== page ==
I had a Needlemaster set at one time.  I think I lost it during a move at one time.  I went to look for it and never found it.  So, I went to a yarn shop and bought a different set of circular needles.  I recall seeing the Needlemaster there at the time but thinking that "Professional quality" needles would be nicer, I shelled out bigger bucks for a complete set.  If I had it to do over again, I'd go back to the Needlemaster set. 


If you follow the instructions, the cables do not come unscrewed during knitting.  Regarding getting "kinks" in the cables is an easy fix.  Just dunk them into a pan of very hot water.  I get the water to a medium simmer, dunk the cable in and right back out then wipe with a paper towel.  The cable is straight and remains that way.  When you are finished, you can roll it right back up and put it away.  I saw that little trick on Knitty Gritty. 


The new Needlemater is really great because it comes with different cable lengths.  When I had mine it came with just one cable and the others had to be ordered.  You can get additional cables for the needles if you feel you need them.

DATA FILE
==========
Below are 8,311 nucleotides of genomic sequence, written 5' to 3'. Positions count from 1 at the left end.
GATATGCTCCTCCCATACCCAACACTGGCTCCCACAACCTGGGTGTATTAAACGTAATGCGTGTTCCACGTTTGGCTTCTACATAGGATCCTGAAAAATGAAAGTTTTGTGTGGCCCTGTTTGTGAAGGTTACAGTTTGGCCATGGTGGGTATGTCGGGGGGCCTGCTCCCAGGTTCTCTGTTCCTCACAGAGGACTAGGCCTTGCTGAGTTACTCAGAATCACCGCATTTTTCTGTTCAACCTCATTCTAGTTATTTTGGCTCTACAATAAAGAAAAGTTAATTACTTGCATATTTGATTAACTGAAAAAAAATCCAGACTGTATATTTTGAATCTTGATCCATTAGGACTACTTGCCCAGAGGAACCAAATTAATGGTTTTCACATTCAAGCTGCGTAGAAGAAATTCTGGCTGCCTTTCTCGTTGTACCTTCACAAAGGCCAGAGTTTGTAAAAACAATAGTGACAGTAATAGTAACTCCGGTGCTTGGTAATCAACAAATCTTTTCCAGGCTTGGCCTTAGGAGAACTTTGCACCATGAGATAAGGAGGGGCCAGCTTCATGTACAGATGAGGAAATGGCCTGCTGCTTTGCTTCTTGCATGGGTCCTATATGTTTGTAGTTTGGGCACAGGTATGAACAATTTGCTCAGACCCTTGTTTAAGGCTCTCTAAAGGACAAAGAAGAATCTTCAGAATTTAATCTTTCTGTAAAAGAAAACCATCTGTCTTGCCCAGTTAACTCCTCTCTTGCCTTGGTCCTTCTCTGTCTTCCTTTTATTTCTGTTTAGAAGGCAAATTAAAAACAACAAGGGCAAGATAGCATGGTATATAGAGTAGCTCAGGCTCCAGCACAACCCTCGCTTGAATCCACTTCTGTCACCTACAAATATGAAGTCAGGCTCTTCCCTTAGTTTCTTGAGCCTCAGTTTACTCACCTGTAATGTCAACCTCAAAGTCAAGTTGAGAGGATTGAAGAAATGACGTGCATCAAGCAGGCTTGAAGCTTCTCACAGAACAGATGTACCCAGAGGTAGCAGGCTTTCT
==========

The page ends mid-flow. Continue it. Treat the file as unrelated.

I have always worked with circular needles.  Your work actuall sets in your lap while knitting and that takes the weight of the project off of your hands and wrists.  Also, I never loose the other needle when I set the project aside. 


Good luck!

Kilroywashere's picture

(post #29274, reply #12 of 12)

After wearing the tips off of my bamboo circular needles (why does anyone bother with straight needles?  You can't take them on planes, you stab yourself with them, and you can't just drop your knitting then pick it right back up in mid-row like you can with circulars!)  I bought a complete set of the Denise plastic needle kit.  While I still prefer the feel of the bamboo, these don't seem to wear the tips off (at least not yet).